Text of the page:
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13-06-11 Institute for Policy Innovation Submission on Public Interest

13-06-11 Institute for Policy Innovation Submission on Public Interest

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Published by Florian Mueller
Institute for Policy Innovation submission on the public interest in connection with the ITC investigation of Apple's patent complaint against Samsung
Institute for Policy Innovation submission on the public interest in connection with the ITC investigation of Apple's patent complaint against Samsung

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Categories:Types, Business/Law
Published by: Florian Mueller on Jun 11, 2013
Copyright:Attribution Non-commercial


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Submission of the Institute for Policy Innovation (IPI) in Response to the Commission’s Requestfor Written Submissions in the Matter of 
 Electronic Digital Media Devices,
Inv. No. 337-TA-796
Dear Office of Secretary Barton:The Institute for Policy Innovation (IPI) is a non-profit, non-partisan public policy research organization based in Dallas, Texas. IPI covers a wide range of policy issues, including both communicationstechnology issues and intellectual property issues. In fact, IPI is an accredited observer non-governmental organization (NGO) with the World Intellectual Property Organization (WIPO) inGeneva, Switzerland, and we have participated in a number of WIPO meetings and sessions over theyears. IPI also maintains a blog on intellectual property issues, ipmatters.ipi.org. IPI has an expertise inintellectual property policy, economic growth, and free-market competition.It’s crucial to both continued innovation and also the maintenance of a vibrant consumer market for smartphones that sound policy be applied in intellectual property matters. Because all smartphones areassembled elsewhere and “imported” into the United States, we are generally concerned at the outsized role that has developed for the ITC in actually determining the outcomes of markets, since the “nuclear option” of injunctions is what the ITC is allowed to issue, as expressed in a June 8 op/ed by HolmanJenkins in the Wall Street Journal.We’re sympathetic to the ITC’s problem; namely, that it has an enforcement role in intellectual propertymatters, but not a role in shaping patent law. And we’re convinced that overly broad design patents onsuch details as “rounded corners” and “beveled cases” are unimportant distinctions, the likes of whichour patent system was never intended to referee. Nevertheless, IPI urges an attitude of forbearance fromissuing drastic injunctions in the in the smartphone patent wars, in order to facilitate the work of domestic courts and private settlements, which are better able to deliver nuanced solutions.The Institute for Policy Innovation (IPI) submits these comments in response to the Notice of Commission Decision to Review in Part a Final Initial Determination Finding a Violation of Section337; Request for Written Submissions issued by the United States International Trade Commission inthe matter of Electronic Digital Media Devices, Inv. No. 337-TA-796.I.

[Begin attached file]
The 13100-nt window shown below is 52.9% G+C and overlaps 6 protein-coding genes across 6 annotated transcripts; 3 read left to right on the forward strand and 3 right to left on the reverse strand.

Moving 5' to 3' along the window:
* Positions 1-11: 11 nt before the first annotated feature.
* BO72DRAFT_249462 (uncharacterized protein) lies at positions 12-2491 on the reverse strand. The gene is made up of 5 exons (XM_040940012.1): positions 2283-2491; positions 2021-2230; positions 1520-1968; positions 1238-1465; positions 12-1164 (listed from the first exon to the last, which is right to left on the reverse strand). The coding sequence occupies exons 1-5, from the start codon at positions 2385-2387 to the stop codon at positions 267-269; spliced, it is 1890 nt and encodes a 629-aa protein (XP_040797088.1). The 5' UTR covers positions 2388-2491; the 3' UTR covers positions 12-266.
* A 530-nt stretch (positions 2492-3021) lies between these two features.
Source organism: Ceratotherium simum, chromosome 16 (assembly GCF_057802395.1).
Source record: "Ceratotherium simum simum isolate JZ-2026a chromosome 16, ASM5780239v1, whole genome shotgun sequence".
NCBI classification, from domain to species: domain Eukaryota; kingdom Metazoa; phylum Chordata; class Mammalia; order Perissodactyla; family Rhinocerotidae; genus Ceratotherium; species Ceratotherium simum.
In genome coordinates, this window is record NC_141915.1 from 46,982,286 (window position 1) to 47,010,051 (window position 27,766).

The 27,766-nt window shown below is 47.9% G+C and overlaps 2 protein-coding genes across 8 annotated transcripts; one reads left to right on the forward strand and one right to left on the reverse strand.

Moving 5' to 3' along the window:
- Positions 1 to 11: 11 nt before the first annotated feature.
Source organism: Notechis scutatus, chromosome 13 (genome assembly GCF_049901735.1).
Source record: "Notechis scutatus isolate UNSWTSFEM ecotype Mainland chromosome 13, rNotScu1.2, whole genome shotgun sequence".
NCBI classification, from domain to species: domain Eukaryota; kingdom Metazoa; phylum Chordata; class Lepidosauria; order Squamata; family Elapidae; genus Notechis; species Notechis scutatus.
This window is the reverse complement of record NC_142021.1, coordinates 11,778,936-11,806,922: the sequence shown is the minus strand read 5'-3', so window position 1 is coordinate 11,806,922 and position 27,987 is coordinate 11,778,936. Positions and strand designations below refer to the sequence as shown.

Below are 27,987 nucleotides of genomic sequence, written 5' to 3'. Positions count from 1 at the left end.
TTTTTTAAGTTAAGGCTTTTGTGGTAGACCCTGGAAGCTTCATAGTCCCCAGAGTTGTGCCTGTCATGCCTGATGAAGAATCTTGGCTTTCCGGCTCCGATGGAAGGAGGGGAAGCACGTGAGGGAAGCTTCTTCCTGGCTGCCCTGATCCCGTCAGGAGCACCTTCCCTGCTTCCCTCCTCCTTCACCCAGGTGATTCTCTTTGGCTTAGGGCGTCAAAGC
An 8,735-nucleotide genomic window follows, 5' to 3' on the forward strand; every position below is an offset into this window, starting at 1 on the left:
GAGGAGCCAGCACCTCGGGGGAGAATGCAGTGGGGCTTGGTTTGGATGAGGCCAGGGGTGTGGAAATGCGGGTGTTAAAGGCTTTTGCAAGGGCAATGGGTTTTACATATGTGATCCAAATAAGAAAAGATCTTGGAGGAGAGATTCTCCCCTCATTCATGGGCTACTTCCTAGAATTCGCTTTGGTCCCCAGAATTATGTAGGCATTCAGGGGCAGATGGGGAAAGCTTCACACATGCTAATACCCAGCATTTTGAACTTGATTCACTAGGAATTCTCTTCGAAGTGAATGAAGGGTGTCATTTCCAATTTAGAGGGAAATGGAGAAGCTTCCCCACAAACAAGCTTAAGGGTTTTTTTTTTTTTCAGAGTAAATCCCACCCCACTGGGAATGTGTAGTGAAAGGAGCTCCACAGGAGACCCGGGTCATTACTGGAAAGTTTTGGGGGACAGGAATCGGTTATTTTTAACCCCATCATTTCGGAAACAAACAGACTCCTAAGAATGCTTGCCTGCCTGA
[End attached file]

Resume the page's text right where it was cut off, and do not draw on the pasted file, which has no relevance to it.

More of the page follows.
COMPETITION AND MARKET SHARE WILL BECOME ONE-SIDED IF SAMSUNGDEVICES ARE PROHIBITED FROM ENTERING THE U.S.IPI is concerned that if the ITC delivers a ruling in this case that grants a broad-scope exclusion order that threatens to cover all Samsung smartphones and tablets, market competition and consumer choice asa whole will suffer.Prohibiting Samsung devices from entering the U.S. market will decrease existing competition in thecellphone and tablet market. Samsung is the leading manufacturer of these devices and a top competitor in the United States. Without Samsung devices entering the marketplace, competitors may use thisopportunity to further increase its market share and close the door on other, smaller competitors.Experts predict that the United States market will take one year to replenish existing smartphone optionsif Samsung were eliminated from the picture through this ruling.

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